Annual cancer tests are becoming a thing of the past. New guidelines out Wednesday for cervical cancer screening have experts at odds over some things, but they are united in the view that the common practice of getting a Pap test every year is too often and probably doing more harm than good.
A Pap smear once every three years is the best way to detect cervical cancer, the U.S. Preventive Services Task Force says. Last week, it recommended against prostate cancer screening with PSA tests, which many men get every year.
Two years ago, it said mammograms to check for breast cancer are only needed every other year starting at age 50, although the American Cancer Society still advises annual tests starting at age 40. Earlier this week, a large study found more false alarms for women getting mammograms every year instead of every other year.
"The more tests that you do, the more likely you are to be faced with a false-positive test" that leads to unnecessary biopsies and possible harm, said Dr. Michael LeFevre, one of the task force leaders and a professor of family and community medicine at the University of Missouri. "We see an emerging consensus that annual Pap tests are not required for us to see the benefits that we have seen" from screening, he said.
Those benefits are substantial. Cervical cancer has declined dramatically in the United States, from nearly 15 cases for every 100,000 women in 1975 to nearly 7 per 100,000 in 2008. About 12,200 new cases and 4,210 deaths from the disease occurred last year, most of them in women who have never been screened or not in the past five years.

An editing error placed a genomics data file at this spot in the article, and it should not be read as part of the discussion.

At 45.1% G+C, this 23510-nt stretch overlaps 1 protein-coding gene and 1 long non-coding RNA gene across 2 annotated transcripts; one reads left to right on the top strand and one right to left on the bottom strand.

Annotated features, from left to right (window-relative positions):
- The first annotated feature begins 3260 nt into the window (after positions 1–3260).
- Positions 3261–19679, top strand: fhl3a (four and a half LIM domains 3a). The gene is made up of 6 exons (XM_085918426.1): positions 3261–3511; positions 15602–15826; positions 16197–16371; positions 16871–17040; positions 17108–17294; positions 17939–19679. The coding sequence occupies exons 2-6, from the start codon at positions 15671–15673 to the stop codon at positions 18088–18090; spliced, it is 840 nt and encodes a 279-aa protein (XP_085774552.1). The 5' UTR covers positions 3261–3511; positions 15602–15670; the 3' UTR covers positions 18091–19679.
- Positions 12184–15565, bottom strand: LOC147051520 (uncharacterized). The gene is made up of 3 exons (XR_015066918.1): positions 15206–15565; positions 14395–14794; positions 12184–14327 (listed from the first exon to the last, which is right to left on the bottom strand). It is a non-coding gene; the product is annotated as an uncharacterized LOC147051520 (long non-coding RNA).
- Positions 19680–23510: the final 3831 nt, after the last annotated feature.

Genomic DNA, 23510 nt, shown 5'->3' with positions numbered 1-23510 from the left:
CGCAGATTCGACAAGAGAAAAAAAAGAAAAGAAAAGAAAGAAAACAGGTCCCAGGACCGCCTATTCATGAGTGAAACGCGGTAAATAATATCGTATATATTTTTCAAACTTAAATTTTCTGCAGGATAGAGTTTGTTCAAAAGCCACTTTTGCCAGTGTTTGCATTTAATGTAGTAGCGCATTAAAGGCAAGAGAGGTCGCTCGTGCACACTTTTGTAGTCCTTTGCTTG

The cancer society and other groups say using Pap smears together with tests for HPV, the virus that causes cervical cancer, could improve screening. But the task force concluded the evidence is insufficient "to assess the balance of benefits and harms" of that.
Instead, more lives probably could be saved by reaching women who are not being adequately screened now, the task force says.
And despite what many people suspect, cost has nothing to do with the task force's stance, its leaders said.
"We don't look at cost at all. We really are most concerned about harms," said Dr. Evelyn Whitlock of Kaiser Permanente Northwest's Center for Health Research in Portland, Ore., who led an evidence review for the task force.
Here are some questions and answers about the cervical cancer guidelines.
Q. At what ages should screening start and end?
A. The task force recommends against screening women under 21 or older than 65. Very few cervical cancer cases occur in women under 21, so the old advice to start screening three years after the age of first intercourse has been changed. HPV tests are only approved for women after age 30 because transient infections that don't pose a cancer risk are more common at younger ages.
"We should not be screening teenagers. It's not helping, it's not finding any more cancers and it's creating way too many harms for them," said Debbie Saslow, the cancer society's director of breast and gynecologic cancer.
Q. Should anyone else not be screened?
A. Women who have had their cervix and uterus removed should not be tested, but check with your doctor — not all hysterectomies are complete; some leave the cervix.
Q. What does screening cost?
A. Paps cost $15 to $60; HPV tests run $50 to $100.
Q. Will insurance pay for HPV tests since the government panel doesn't endorse them?
A. Probably. They are included in preventive services that other federal advisers say should be covered under the Affordable Care Act, and the government has continued to pay for mammograms for women who want them even if it is sooner or more often than the task force recommends.
Q. What if I've had the HPV vaccine?
A. Doctors don't know how the vaccine will affect HPV test results or how long the vaccine lasts, so women should still be screened for cervical cancer if they are within the recommended screening ages.
Q. How can I comment on the guidelines?
A. The task force website tells how. Comments are accepted for a month before guidance is adopted.